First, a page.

And yes, you're correct that this is different from .NET desktop, where csc Program.cs is a valid and reasonably simple thing for a user to do. With the current CoreFX factoring and forwarding, this is just not a human-understandable amount of complexity.

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@jaredthirsk Could you share more details on how you do scripting? This issue problem seems unrelated to scripting.

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tmat commented Jul 18, 2016

@jaredthirsk Could you share more details on how you do scripting? This issue problem seems unrelated to scripting.

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jaredthirsk Jul 19, 2016

I'm having trouble getting Roslyn to find System.Object for my class.

I was trying http://www.strathweb.com/2016/03/roslyn-scripting-on-coreclr-net-cli-and-dnx-and-in-memory-assemblies/ so I could use my application's types in the scripting code:

The scripting APIs generally work just fine when you try to use them against .NET Core targets.

The problem arises when you are trying to pass in a reference to the current application assembly to your script. This can be needed for a number of reasons – for example you may want to use the results of the scripting operations in your main program or simply use the types from your main program inside the scripting code.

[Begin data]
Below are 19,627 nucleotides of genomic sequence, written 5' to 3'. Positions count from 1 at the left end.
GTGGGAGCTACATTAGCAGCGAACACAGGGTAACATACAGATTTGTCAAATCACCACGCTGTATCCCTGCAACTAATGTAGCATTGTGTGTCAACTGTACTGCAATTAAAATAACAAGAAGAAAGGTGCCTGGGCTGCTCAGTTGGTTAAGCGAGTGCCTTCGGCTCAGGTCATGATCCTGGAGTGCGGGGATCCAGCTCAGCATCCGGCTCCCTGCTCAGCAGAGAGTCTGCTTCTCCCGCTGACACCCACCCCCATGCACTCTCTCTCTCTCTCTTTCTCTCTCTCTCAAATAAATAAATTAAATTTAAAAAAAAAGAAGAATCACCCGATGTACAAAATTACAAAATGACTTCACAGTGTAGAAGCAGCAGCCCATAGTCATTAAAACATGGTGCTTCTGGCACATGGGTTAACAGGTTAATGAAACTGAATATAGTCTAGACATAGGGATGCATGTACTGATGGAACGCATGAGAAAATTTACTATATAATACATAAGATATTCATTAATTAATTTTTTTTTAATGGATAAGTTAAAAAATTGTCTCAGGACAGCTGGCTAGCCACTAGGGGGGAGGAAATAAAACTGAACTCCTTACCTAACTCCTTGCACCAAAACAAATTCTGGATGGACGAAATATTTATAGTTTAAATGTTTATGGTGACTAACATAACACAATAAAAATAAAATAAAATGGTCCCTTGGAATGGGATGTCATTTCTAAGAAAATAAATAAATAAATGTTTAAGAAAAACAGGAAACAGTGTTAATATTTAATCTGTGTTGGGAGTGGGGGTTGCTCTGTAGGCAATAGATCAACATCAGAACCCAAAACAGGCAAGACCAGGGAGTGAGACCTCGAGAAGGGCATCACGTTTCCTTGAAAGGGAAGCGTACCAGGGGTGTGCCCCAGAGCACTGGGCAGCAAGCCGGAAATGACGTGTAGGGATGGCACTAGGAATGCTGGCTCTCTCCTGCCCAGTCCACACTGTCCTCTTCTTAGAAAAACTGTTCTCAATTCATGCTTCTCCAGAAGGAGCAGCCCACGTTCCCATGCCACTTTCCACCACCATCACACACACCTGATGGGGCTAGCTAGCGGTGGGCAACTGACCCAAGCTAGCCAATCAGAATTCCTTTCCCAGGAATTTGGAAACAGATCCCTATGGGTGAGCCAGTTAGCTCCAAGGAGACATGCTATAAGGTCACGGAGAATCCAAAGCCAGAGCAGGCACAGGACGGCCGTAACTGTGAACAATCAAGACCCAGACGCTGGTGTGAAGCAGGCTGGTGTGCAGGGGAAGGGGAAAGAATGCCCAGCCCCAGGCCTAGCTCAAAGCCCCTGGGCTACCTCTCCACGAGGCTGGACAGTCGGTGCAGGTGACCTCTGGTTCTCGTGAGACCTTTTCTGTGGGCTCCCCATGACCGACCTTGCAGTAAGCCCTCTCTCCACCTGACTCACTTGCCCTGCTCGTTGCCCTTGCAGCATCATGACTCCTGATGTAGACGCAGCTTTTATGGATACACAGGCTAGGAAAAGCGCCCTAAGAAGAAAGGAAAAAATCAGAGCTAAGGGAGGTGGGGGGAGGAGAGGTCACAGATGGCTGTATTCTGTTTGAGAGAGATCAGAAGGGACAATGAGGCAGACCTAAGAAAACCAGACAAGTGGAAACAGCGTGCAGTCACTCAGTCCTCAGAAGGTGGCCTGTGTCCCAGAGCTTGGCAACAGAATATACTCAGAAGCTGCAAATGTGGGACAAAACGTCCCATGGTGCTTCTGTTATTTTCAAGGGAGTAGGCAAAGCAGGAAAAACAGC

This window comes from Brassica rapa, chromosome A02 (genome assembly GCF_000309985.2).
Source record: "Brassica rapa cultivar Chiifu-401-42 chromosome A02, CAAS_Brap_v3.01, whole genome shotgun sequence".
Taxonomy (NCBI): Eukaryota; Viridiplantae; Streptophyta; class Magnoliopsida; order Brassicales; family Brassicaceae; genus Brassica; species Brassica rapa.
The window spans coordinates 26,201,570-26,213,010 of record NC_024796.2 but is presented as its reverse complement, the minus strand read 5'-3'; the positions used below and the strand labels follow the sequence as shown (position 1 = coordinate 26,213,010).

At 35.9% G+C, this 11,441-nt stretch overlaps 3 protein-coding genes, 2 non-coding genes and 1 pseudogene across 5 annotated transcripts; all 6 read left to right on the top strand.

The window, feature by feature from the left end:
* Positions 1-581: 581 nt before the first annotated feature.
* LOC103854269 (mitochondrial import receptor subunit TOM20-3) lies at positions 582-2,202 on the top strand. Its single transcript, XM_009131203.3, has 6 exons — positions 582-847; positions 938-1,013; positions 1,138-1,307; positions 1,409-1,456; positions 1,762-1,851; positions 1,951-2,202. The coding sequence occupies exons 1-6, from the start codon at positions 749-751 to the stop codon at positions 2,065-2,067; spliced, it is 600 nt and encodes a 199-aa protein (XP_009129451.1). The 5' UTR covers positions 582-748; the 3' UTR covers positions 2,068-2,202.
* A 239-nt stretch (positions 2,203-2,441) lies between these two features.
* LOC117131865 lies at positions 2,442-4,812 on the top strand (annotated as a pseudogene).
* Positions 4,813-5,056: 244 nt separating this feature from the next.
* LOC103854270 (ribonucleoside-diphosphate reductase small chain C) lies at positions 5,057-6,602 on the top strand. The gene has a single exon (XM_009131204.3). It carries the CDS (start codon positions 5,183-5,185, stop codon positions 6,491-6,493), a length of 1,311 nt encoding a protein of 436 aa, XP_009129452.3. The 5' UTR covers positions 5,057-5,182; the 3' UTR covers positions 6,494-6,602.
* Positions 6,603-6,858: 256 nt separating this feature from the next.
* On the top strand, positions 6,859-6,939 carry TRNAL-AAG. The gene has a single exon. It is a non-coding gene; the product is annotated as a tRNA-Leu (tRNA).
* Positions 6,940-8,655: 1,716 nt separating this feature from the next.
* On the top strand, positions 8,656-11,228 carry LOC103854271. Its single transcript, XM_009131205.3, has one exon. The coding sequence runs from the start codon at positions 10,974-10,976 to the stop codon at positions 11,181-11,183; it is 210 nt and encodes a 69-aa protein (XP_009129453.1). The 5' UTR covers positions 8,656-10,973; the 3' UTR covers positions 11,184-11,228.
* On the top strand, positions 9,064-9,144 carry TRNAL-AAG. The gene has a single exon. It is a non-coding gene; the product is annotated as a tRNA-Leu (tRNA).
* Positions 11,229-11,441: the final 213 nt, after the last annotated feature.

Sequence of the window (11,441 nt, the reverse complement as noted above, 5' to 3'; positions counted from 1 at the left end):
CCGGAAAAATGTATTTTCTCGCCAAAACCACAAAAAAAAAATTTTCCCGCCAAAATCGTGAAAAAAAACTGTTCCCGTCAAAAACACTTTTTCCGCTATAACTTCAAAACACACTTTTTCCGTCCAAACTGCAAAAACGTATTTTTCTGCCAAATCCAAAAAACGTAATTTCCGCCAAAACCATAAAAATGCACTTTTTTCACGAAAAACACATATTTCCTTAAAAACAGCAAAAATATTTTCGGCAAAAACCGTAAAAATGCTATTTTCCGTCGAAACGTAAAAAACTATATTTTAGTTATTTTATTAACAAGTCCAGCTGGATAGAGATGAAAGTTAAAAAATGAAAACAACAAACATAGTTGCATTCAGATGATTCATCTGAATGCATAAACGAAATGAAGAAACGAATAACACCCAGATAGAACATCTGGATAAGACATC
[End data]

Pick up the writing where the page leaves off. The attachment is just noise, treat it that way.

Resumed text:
Here are some relevant snippets. Let me know if you want help debugging the full package to try yourself:
(It's on github at https://github.com/jaredthirsk/Core with LionFire.Execution.Program as the startup project)

public ScriptOptions Options {
    get {

        var options = ScriptOptions.Default
            .AddImports("System")
            .AddReferences("System.Runtime, Version=4.1.0.0, Culture=neutral, PublicKeyToken=b03f5f7f11d50a3a") // Doesn't work!?
            .AddReferences("System.Runtime") // Doesn't work!?
            .AddReferences("System.Private.Mscorlib") // Doesn't work!?
    #if NET461
                .AddReferences(typeof(System.Security.Cryptography.Aes).GetTypeInfo().Assembly) // Doesn't work!?
                    .AddReferences("System.Security.Cryptography.Algorithms") // Doesn't work!?
    #endif
                    .AddReferencesCore(typeof(MyGlobals).GetTypeInfo().Assembly)
            .AddReferencesCore(typeof(object).GetTypeInfo().Assembly) // Doesn't work!?
            .WithSourceResolver(new SourceFileResolver(ImmutableArray<string>.Empty, ScriptsDirectory))
            ;
        return options;
    }
}